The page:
Director Kate Herron explores why villains are often the most interesting characters.
It’s not every day you get to make a TV show about your favourite character, but that’s exactly what Kate Herron got to do when she was chosen to direct Marvel’s new Disney+ series Loki. Best known for her work on British comedy-drama Sex Education, Kate talks to Woman about landing her dream job and her passion for storytelling.
How did it feel to join the Marvel Universe?
It was incredible. Basically, I really, really wanted this job and I put together this big 60-page document with ideas and design, music, story… everything you can think of. I knew I was up against some really experienced directors for the job, but I figured I would be the most passionate going in there – it worked, and it has completely changed my life!
What do you enjoy most about directing? And, did you always want to be a director?
Honestly, I think I just love storytelling. I’ve always written stories, I used to write Lord of the Rings fanfiction, actually, which was a bit of a route to directing. I love how you are there from beginning to end. I used to always write short stories when I was growing up, but I didn’t realise that I could make films, have a voice and be a storyteller. That was something I discovered when I got into movies, so that’s why I love directing.
Can you tell us a bit about Loki and what drew you to the project?
I’ve always loved villains and I think when they are done right, they are the most complex, interesting characters. You don’t necessarily have to agree with their actions, but you have to understand them. For me, I feel Loki is a masterclass in that. Obviously in the last decade we’ve seen him go from villain to anti-hero, but I think even at his most villainous he’s someone you can’t help but root for. So, I wanted to be a part of the next step of his story.
Who is your biggest inspiration?
I’m part of a group back in England called Cinesisters, it’s a female directing collective. We meet monthly and talk about our experiences on set. Beyond that, it’s a platform of established, cool female directors in England so people can find a database of our work. All the women in that group are really badass, they are all doing really interesting work, and I think they inspire me and spur me on to keep going. I’m very grateful for them.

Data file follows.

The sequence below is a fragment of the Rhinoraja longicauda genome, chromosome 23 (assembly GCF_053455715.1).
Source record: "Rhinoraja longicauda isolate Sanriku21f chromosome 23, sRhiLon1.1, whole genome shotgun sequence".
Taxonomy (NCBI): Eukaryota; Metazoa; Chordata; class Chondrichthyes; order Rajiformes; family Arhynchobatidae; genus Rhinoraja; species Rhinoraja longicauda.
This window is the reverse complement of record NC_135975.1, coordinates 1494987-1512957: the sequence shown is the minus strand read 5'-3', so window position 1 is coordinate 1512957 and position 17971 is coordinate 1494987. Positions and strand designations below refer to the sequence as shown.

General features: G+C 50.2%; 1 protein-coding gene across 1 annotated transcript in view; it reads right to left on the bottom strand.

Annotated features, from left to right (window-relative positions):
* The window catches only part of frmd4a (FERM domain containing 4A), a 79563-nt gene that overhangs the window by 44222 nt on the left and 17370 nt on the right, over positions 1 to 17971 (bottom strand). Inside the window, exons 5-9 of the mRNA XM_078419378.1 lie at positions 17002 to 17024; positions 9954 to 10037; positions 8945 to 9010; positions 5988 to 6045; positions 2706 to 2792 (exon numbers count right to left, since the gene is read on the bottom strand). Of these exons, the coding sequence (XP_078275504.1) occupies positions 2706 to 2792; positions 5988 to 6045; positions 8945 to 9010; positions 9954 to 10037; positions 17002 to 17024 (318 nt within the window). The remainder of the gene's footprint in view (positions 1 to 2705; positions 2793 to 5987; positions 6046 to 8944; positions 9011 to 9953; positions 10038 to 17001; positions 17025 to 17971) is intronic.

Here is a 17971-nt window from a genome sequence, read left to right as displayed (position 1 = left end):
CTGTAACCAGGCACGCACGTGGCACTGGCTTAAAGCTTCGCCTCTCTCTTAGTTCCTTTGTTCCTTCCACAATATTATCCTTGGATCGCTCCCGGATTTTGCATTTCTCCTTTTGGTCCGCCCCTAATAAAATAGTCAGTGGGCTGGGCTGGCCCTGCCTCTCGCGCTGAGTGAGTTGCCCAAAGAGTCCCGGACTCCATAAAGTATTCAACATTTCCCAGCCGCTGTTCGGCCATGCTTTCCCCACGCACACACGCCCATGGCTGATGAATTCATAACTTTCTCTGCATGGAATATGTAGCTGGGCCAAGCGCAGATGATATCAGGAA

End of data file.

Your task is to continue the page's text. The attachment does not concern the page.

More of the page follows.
If you could have any superpower, what would it be?
I’m an introvert, so probably invisibility, right? That could be quite handy, because I’m quite shy, so it would be nice to have that in the back pocket.
Finally, who is your favourite Marvel character and why?
Loki, 100%! Honestly, because – and it’s something we explore in our show – is anyone truly bad or truly good, and do your past actions define you? I think we’ve seen him struggle with a lot of demons in those very questions. He’s just someone I find very interesting and complex, and I think Tom Hiddleston’s performance over the last decade has just really captured a lot of people. There is a really beautiful quote from [the comic book] Loki: The God Who Fell to Earth by Daniel Kibblesmith: “I am Loki, God of Outcasts, they see themselves in me and I in them”. I think that really captures what I love about Loki and I think what connects a lot of people to him as well.
Loki is streaming now on Disney+